I wonder what would happen to all those people that we love if they started experiencing that? I wonder how much of the sin that we commit, both mentally, and with our tongue, and with our behavior is really chasing after things that we think will satisfy, because down deep we don’t feel deeply loved and accepted for who we really are, so we feel like, “If I accomplish this then I’d be a someone,” or, “If he or she would like me or if we could go here or…”

I just think an awful lot of the things we struggle with, as Barney Fife would say, “Would be nipped in the bud,” if we understood His love.

The reason is authentic spiritual growth only occurs in the fertile soil of genuine love. We love because He first loved us.

The final request here is that we would just grasp the vastness of what it is. “The height and depth and length, the breadth,” you can almost tell the apostle Paul, led by the Spirit, I just, “Lord, I don’t know how to tell them about who You are and how much You love and what it is,” and it’s just, He just kind of, “Let’s see, wide, high, far, length…”

And if we had a microphone and had another couple hours to spend I would suggest, we did this in one of our interactive groups and we got a beginning on it. If I could ask you, “When, in your personal experience, have you felt the most loved by God?” I have a hypothesis that for many, many of us, I mean, the most loved by God, that for many of us it would not be when everything was going absolutely great, every relationship, every circumstance was just over the top.

I would suggest, it’s probably when you have experienced the greatest loss or the greatest failure, and blown it in the biggest time, and God showed up in a way that you thought, “I know I don’t deserve this.” And yet it’s like He’s putting His arms around you.

If you’ve ever lost someone close to you and people ask you how you’re doing and it’s days before the funeral, and days after, and there are this, a buoying up, you know what I’m talking about?

It’s just like the love of God just kind of surrounds you, for a season, to take you through it.

The final request is expect God to answer your prayers in a manner beyond your wildest dreams. And we often quote this apart from the rest of this, “But now to Him,” see he says, “expect God,” He’s going to answer, “to do immeasurably more than we ask or imagine,” how? “according to the power that’s,” where? At work out there? No. “…that’s at work in us.

And to Him,” notice the focus, “be the glory in the church and in Christ Jesus through all generations forever and ever.” God is able! God wants to. You are the object of His affection. He’s not going to leave you. It won’t be this way forever.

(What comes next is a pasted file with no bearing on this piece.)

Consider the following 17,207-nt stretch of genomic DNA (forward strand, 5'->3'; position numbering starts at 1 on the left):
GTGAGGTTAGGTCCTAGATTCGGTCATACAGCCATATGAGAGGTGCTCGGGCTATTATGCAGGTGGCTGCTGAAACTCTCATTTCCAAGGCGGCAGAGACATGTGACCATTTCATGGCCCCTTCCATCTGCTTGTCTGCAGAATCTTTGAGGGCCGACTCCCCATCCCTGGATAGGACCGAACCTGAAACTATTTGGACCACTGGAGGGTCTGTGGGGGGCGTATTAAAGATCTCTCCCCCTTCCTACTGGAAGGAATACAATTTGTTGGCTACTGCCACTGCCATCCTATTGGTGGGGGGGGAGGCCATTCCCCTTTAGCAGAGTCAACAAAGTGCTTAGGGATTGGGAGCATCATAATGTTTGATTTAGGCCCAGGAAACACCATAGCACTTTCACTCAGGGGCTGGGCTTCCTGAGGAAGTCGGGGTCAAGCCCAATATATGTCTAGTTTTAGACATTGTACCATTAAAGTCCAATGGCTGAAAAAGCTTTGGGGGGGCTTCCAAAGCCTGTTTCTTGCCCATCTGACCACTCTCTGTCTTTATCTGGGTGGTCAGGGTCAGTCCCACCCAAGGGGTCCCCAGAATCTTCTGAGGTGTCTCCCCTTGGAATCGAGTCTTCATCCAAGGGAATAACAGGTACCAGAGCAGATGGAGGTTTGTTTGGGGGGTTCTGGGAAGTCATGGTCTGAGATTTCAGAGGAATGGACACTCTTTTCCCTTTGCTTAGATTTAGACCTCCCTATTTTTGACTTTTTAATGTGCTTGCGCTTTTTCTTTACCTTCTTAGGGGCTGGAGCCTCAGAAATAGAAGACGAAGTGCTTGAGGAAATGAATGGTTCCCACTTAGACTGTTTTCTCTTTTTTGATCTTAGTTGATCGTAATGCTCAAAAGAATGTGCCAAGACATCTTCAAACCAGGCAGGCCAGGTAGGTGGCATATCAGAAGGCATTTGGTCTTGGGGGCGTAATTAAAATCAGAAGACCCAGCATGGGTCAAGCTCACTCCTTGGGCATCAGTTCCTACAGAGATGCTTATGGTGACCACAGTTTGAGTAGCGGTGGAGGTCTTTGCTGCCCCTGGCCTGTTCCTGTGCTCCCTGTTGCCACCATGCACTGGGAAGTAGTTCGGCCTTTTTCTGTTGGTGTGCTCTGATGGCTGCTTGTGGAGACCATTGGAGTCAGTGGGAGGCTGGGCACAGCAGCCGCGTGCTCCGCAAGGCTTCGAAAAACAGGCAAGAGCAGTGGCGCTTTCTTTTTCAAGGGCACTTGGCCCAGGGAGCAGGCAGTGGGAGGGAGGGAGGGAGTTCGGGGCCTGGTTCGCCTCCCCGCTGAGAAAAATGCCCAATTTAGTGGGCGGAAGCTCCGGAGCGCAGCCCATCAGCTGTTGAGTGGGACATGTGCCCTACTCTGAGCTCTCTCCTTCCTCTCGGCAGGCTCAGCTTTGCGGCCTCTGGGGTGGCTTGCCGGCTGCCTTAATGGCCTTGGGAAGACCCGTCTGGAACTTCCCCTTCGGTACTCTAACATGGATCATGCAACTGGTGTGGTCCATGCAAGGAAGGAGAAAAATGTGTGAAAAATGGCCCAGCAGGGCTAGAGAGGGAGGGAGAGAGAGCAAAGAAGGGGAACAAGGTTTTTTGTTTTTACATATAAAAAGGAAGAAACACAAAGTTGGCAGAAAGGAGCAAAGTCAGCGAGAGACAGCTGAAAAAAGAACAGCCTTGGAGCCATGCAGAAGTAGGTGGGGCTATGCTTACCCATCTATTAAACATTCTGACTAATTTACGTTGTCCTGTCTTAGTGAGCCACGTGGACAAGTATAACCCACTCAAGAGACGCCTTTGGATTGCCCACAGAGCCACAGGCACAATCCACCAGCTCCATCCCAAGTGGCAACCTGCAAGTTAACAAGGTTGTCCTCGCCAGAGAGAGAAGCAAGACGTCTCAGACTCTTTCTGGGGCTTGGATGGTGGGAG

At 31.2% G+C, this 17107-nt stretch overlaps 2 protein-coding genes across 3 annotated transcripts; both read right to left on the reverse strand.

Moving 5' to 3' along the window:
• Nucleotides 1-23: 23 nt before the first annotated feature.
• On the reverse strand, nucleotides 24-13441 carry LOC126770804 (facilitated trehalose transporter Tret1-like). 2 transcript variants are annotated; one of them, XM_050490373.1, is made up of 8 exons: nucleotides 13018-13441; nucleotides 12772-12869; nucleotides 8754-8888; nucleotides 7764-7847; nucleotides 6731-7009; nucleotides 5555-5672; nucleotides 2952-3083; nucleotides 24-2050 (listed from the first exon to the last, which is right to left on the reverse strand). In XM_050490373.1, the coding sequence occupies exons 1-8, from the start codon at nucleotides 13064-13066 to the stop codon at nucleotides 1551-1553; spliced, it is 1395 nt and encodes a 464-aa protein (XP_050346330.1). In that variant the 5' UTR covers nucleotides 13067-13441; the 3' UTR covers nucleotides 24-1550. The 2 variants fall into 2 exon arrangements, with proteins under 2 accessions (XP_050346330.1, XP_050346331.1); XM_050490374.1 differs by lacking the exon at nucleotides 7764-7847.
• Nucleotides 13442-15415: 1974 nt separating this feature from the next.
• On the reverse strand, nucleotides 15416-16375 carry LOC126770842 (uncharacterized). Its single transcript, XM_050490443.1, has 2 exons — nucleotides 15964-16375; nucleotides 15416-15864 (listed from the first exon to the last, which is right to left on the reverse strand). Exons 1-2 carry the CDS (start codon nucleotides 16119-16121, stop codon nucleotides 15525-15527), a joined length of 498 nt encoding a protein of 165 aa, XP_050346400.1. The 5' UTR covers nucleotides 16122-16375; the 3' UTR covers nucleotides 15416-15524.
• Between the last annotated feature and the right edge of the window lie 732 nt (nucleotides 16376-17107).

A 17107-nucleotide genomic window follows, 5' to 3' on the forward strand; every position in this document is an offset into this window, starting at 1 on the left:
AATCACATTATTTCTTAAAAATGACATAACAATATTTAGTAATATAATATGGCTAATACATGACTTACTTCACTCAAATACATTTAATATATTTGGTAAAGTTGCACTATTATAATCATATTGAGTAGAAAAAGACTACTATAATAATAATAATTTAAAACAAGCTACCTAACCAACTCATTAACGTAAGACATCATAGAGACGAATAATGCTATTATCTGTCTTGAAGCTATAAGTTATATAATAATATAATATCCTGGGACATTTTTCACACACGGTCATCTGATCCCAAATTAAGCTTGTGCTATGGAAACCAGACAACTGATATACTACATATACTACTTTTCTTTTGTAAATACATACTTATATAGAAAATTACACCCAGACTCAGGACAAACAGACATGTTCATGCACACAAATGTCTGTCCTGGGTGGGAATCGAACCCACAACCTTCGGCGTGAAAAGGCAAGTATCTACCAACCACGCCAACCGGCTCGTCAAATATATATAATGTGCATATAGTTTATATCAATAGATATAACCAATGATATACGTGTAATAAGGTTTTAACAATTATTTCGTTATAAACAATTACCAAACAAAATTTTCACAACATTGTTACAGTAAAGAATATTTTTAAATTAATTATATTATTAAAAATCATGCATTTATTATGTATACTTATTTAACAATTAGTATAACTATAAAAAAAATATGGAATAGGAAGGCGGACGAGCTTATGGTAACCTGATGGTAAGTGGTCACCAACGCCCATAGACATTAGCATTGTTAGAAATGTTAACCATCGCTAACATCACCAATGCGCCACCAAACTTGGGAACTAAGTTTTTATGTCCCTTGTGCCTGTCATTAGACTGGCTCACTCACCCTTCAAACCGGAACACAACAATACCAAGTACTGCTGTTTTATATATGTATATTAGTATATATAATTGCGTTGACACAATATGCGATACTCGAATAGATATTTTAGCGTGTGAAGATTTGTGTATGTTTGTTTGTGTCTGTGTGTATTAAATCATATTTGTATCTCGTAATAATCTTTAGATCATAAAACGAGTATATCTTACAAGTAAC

He promises, often on earth but for sure in heaven, that the greatest, wildest, best will happen, and He wants to deliver you. And the reason is that your welfare, and Christ’s glory, are uppermost on God’s agenda. Your welfare, I mean, if you could, if we could just but believe.

I love Tozer’s words in The Knowledge of the Holy, in his chapter on God’s Goodness, he said, “[Oh the difference it would make in believers’ lives] if we could all believe that we [live] under a friendly sky, and that the God of heaven, though exalted in majesty and power, is eager to be friends with us.”

He’s so for you, He’s a sun and a shield. He gives grace and glory. No good thing will He withhold from those who walk uprightly. There are seasons of loss, and pain, and hurt, and broken relationships, and the goal is for you to be strengthened in your inner man, so that Christ could dwell in you and be comfortable and in control, all that you are, all that you have, so that you could learn that apart from any circumstance or any person, though you can desire both, that He and He alone can satisfy.

And His promise is, “I have unlimited resources, I’m a sun. I have unlimited protection, I’m a shield. I long to give grace and glory, undeserved blessing into your life and I promise I’ll not withhold any good thing from you.”

I turn the clock now ahead many, many years and I thought to myself, “I found a girl and a wife and a woman I could never…” my best choice wasn’t good, and so I gave that to God, and I did not marry that girl. And God gave me Theresa. And it was a bonus deal because I got two kids in the deal.

And I found after multiple injuries, my idol of basketball… a new coach came, I got injured again, but the last ten games of the year we played the number one team in the nation, we finished strong, and out of the blue I got an envelope asking me to play with this team of other college athletes, and we played all throughout South America all the summer of ’76, all the summer of ’77, and then I joined an Australian team.

And I’m this little NAIA player, a small college guy playing with guys from UCLA and Oregon and USC and Erskine – we’re playing every Olympic team throughout South America, and sharing Jesus at half time. And with my heavenly Father just leaning down, smiling, going, “It wasn’t about the basketball, Chip. It was your heart.”

And then I graduate from college and that bricklayer said, “You want to learn how to do ministry?” And he said, “Why don’t you come and you can mix mud for me and we’ll start another ministry here together.” And we did. And it was out of doing that with him that God called me to be a pastor.

My dad actually got more than sober, he got godly. But it was a journey. When I look back? Hopeless. Ten, fifteen, twenty, twenty-five years? Exceedingly, abundantly, beyond anything I could ever ask, think, or imagine.

Don’t bail out on the process, don’t take a shortcut, don’t get yoked to anything, or anyone, or put your hope in anything, or anyone. Circumstances do not have the power to make or break your life. Relationships, human relationships, no relationship, no matter how wonderful, does not have the power to make or break your life.

Only God can fulfill the deepest needs of your soul and He does that in the person of Jesus, by the power of the Holy Spirit, in the context of community, rooted in His Word.